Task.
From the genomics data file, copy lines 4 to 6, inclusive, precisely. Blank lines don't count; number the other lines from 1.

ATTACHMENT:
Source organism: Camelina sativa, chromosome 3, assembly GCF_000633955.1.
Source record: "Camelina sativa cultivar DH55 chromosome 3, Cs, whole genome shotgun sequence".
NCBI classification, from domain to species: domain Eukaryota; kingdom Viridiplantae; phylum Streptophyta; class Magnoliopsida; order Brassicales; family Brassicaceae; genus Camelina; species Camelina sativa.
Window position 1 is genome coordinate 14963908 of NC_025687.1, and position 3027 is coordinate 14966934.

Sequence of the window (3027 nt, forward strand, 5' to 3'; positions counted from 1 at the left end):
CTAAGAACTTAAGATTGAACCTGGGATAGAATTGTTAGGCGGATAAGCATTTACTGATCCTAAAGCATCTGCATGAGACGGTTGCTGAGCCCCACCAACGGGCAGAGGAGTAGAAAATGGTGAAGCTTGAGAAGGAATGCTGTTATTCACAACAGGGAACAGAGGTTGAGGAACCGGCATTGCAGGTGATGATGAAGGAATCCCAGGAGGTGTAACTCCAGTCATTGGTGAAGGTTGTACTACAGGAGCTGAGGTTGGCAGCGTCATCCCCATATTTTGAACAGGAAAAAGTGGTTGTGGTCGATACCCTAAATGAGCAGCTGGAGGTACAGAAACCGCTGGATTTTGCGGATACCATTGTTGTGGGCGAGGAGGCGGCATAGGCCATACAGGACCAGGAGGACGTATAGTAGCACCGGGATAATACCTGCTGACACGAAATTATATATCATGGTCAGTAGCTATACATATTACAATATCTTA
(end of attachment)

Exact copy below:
Window position 1 is genome coordinate 14963908 of NC_025687.1, and position 3027 is coordinate 14966934.

Sequence of the window (3027 nt, forward strand, 5' to 3'; positions counted from 1 at the left end):
CTAAGAACTTAAGATTGAACCTGGGATAGAATTGTTAGGCGGATAAGCATTTACTGATCCTAAAGCATCTGCATGAGACGGTTGCTGAGCCCCACCAACGGGCAGAGGAGTAGAAAATGGTGAAGCTTGAGAAGGAATGCTGTTATTCACAACAGGGAACAGAGGTTGAGGAACCGGCATTGCAGGTGATGATGAAGGAATCCCAGGAGGTGTAACTCCAGTCATTGGTGAAGGTTGTACTACAGGAGCTGAGGTTGGCAGCGTCATCCCCATATTTTGAACAGGAAAAAGTGGTTGTGGTCGATACCCTAAATGAGCAGCTGGAGGTACAGAAACCGCTGGATTTTGCGGATACCATTGTTGTGGGCGAGGAGGCGGCATAGGCCATACAGGACCAGGAGGACGTATAGTAGCACCGGGATAATACCTGCTGACACGAAATTATATATCATGGTCAGTAGCTATACATATTACAATATCTTA